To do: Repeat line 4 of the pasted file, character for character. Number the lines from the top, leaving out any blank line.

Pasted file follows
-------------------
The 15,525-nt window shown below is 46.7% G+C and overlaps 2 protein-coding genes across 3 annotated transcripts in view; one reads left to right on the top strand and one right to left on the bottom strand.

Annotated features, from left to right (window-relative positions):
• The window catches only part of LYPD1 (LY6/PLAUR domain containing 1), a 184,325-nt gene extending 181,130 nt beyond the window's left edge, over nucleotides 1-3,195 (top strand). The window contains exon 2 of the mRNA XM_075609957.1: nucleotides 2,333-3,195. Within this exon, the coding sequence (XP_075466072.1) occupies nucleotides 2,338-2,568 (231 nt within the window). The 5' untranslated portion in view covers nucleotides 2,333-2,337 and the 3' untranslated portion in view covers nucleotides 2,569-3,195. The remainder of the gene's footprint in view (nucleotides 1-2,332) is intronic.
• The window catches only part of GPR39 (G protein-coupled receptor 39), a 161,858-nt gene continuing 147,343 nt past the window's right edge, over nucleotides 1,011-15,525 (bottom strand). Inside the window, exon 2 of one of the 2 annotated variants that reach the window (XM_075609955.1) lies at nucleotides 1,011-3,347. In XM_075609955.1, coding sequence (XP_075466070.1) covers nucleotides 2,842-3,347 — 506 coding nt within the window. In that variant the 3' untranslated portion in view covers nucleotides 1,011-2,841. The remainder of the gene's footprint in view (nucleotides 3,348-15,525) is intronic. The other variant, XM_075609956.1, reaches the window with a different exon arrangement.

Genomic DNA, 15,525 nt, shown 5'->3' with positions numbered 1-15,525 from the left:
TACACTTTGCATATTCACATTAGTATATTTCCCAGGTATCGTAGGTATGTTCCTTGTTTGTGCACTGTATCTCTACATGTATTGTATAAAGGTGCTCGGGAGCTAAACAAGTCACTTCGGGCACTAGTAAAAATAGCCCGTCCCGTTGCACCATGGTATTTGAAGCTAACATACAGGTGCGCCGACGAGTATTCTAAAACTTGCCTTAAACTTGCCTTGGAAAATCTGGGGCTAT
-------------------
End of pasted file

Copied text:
• The window catches only part of GPR39 (G protein-coupled receptor 39), a 161,858-nt gene continuing 147,343 nt past the window's right edge, over nucleotides 1,011-15,525 (bottom strand). Inside the window, exon 2 of one of the 2 annotated variants that reach the window (XM_075609955.1) lies at nucleotides 1,011-3,347. In XM_075609955.1, coding sequence (XP_075466070.1) covers nucleotides 2,842-3,347 — 506 coding nt within the window. In that variant the 3' untranslated portion in view covers nucleotides 1,011-2,841. The remainder of the gene's footprint in view (nucleotides 3,348-15,525) is intronic. The other variant, XM_075609956.1, reaches the window with a different exon arrangement.